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Conspiracy suspicions as a proxy for beliefs in conspiracy theories: Implications for theory and measurement.
Br J Psychol 2017; 108(3):507-527BJ

Abstract

Research on the psychology of conspiracy theories has shown recent steps towards a standardization of measures. The present article seeks to continue that trend by presenting the Flexible Inventory of Conspiracy Suspicions (FICS), a questionnaire template that can be adapted to measure suspicions of a conspiracy around nearly any topic of public interest. Compared to conspiracy belief measures that ask about specific theories on a given topic, the FICS is worded in such a way as to provide relatively stable validity across time and cultural context. Using a hybrid approach incorporating classical test theory and Rasch scaling, three questionnaire studies on Mechanical Turk demonstrate the validity of the FICS in measuring conspiracy suspicions regarding 9/11, vaccine safety, and US elections, with good psychometric properties in most situations. However, the utility of the FICS is limited in the case of climate change due to the existence of two opposing conspiracy theories that share essentially no common assumptions ('climate change is a hoax' vs. 'there is a conspiracy to make people believe that climate change is a hoax'). The results indicate that the FICS is a reliable and valid measure of conspiracy suspicions within certain parameters, and suggest a three-level model that differentiates general conspiracist ideation, relatively vague conspiracy suspicions, and relatively specific conspiracy beliefs.

Authors+Show Affiliations

University of Winchester, UK.

Pub Type(s)

Journal Article

Language

eng

PubMed ID

28677916

Citation

Wood, Michael J.. "Conspiracy Suspicions as a Proxy for Beliefs in Conspiracy Theories: Implications for Theory and Measurement." British Journal of Psychology (London, England : 1953), vol. 108, no. 3, 2017, pp. 507-527.
Wood MJ. Conspiracy suspicions as a proxy for beliefs in conspiracy theories: Implications for theory and measurement. Br J Psychol. 2017;108(3):507-527.
Wood, M. J. (2017). Conspiracy suspicions as a proxy for beliefs in conspiracy theories: Implications for theory and measurement. British Journal of Psychology (London, England : 1953), 108(3), pp. 507-527. doi:10.1111/bjop.12231.
Wood MJ. Conspiracy Suspicions as a Proxy for Beliefs in Conspiracy Theories: Implications for Theory and Measurement. Br J Psychol. 2017;108(3):507-527. PubMed PMID: 28677916.
* Article titles in AMA citation format should be in sentence-case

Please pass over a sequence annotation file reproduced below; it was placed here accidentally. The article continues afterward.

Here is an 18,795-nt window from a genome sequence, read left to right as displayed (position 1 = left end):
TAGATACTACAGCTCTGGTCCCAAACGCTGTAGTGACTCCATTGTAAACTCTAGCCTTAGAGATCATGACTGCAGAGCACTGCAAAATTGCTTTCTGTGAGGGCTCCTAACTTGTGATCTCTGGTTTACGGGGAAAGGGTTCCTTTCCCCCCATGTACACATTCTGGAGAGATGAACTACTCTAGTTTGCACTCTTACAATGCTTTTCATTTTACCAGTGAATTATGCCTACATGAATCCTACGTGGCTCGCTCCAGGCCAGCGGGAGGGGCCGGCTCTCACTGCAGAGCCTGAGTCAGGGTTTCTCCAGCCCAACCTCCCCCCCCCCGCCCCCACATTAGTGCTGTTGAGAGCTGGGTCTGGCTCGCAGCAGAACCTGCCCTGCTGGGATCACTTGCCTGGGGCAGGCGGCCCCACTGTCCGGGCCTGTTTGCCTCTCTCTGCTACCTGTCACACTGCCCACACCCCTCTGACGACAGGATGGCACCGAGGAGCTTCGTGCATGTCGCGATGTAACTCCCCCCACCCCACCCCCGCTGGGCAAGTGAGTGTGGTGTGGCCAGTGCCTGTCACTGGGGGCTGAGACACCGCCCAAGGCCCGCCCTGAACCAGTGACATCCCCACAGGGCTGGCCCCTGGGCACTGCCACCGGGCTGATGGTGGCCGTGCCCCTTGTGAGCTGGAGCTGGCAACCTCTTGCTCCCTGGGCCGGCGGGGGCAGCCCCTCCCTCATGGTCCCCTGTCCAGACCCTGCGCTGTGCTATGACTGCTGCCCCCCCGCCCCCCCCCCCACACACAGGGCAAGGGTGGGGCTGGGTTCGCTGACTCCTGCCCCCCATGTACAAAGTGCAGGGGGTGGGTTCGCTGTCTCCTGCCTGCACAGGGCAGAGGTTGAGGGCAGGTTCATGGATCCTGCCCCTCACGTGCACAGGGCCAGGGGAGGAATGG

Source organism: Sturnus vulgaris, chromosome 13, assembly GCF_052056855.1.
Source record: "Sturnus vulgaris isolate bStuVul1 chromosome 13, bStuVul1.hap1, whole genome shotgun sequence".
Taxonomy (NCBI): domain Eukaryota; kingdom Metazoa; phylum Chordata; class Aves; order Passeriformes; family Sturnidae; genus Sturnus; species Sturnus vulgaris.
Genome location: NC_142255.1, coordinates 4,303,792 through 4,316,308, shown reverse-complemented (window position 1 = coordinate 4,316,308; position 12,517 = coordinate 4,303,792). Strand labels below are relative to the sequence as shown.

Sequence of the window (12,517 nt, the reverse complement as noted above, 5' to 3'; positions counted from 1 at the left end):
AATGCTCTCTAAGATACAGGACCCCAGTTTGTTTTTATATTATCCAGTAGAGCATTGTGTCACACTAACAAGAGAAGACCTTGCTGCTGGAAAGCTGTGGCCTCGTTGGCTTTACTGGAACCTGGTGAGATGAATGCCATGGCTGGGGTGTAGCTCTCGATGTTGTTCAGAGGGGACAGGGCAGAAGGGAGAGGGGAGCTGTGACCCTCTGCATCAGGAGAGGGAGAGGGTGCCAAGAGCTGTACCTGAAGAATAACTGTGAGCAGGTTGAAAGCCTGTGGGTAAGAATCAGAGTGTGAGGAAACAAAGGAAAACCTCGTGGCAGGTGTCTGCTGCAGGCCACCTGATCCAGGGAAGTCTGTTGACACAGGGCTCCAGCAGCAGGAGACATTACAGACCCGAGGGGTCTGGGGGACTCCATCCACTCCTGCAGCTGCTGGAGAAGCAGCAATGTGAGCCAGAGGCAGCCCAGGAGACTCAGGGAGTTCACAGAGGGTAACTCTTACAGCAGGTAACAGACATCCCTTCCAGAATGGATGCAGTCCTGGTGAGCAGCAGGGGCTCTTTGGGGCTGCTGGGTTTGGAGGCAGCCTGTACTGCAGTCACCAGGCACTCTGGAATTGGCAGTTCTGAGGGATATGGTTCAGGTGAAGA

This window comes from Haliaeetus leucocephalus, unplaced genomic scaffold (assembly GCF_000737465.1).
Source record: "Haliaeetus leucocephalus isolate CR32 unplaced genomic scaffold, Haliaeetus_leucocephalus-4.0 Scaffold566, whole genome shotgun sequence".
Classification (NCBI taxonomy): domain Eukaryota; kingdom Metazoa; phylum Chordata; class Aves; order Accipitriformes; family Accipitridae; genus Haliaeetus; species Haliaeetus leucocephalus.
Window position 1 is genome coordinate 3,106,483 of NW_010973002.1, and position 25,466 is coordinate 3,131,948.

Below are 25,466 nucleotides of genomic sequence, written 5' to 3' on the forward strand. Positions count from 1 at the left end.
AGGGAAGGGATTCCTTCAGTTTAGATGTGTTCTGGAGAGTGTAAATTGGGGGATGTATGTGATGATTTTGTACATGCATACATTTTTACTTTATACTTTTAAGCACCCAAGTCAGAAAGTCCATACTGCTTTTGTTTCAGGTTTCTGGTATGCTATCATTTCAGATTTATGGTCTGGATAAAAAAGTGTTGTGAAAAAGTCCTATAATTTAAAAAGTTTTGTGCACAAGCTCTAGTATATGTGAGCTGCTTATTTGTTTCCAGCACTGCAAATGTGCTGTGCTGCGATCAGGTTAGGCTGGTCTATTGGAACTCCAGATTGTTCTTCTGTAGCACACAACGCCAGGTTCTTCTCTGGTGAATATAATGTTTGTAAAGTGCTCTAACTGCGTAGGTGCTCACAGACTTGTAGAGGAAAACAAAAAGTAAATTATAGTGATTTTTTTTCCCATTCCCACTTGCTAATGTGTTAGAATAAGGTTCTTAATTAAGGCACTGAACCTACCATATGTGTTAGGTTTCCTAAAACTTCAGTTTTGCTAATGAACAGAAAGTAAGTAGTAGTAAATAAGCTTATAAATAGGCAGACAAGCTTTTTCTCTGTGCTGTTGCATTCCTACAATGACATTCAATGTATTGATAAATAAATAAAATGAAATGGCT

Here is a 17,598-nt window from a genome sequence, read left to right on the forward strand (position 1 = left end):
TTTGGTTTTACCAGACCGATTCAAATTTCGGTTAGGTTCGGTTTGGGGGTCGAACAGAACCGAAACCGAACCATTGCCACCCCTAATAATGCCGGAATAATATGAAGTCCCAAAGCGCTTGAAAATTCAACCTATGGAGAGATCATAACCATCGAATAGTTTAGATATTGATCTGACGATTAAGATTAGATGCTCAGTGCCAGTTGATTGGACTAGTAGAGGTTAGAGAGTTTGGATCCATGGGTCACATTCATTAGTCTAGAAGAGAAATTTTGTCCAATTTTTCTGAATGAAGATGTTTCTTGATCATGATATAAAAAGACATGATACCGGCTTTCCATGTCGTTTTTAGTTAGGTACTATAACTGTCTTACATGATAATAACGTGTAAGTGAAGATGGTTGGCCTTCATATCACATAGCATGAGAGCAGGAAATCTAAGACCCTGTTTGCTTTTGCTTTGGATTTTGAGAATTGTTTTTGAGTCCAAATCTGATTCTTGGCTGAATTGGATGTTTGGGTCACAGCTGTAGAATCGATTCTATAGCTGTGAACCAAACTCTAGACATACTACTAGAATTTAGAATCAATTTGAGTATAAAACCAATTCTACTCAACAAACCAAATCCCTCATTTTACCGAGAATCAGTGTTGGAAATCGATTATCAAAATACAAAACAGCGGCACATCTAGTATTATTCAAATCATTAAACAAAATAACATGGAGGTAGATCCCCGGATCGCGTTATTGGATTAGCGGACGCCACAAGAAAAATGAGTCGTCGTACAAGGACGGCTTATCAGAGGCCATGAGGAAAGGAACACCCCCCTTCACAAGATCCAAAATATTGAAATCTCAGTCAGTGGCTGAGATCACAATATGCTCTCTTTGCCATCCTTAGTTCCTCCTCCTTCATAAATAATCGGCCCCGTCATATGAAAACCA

TY - JOUR T1 - Conspiracy suspicions as a proxy for beliefs in conspiracy theories: Implications for theory and measurement. A1 - Wood,Michael J, Y1 - 2016/11/07/ PY - 2016/02/10/received PY - 2016/10/14/revised PY - 2017/7/6/entrez PY - 2017/7/6/pubmed PY - 2018/6/30/medline KW - conspiracy theories KW - measurement KW - suspicion SP - 507 EP - 527 JF - British journal of psychology (London, England : 1953) JO - Br J Psychol VL - 108 IS - 3 N2 - Research on the psychology of conspiracy theories has shown recent steps towards a standardization of measures. The present article seeks to continue that trend by presenting the Flexible Inventory of Conspiracy Suspicions (FICS), a questionnaire template that can be adapted to measure suspicions of a conspiracy around nearly any topic of public interest. Compared to conspiracy belief measures that ask about specific theories on a given topic, the FICS is worded in such a way as to provide relatively stable validity across time and cultural context. Using a hybrid approach incorporating classical test theory and Rasch scaling, three questionnaire studies on Mechanical Turk demonstrate the validity of the FICS in measuring conspiracy suspicions regarding 9/11, vaccine safety, and US elections, with good psychometric properties in most situations. However, the utility of the FICS is limited in the case of climate change due to the existence of two opposing conspiracy theories that share essentially no common assumptions ('climate change is a hoax' vs. 'there is a conspiracy to make people believe that climate change is a hoax'). The results indicate that the FICS is a reliable and valid measure of conspiracy suspicions within certain parameters, and suggest a three-level model that differentiates general conspiracist ideation, relatively vague conspiracy suspicions, and relatively specific conspiracy beliefs. SN - 2044-8295 UR - https://www.unboundmedicine.com/medline/citation/28677916/Conspiracy_suspicions_as_a_proxy_for_beliefs_in_conspiracy_theories:_Implications_for_theory_and_measurement_ L2 - https://doi.org/10.1111/bjop.12231 DB - PRIME DP - Unbound Medicine ER -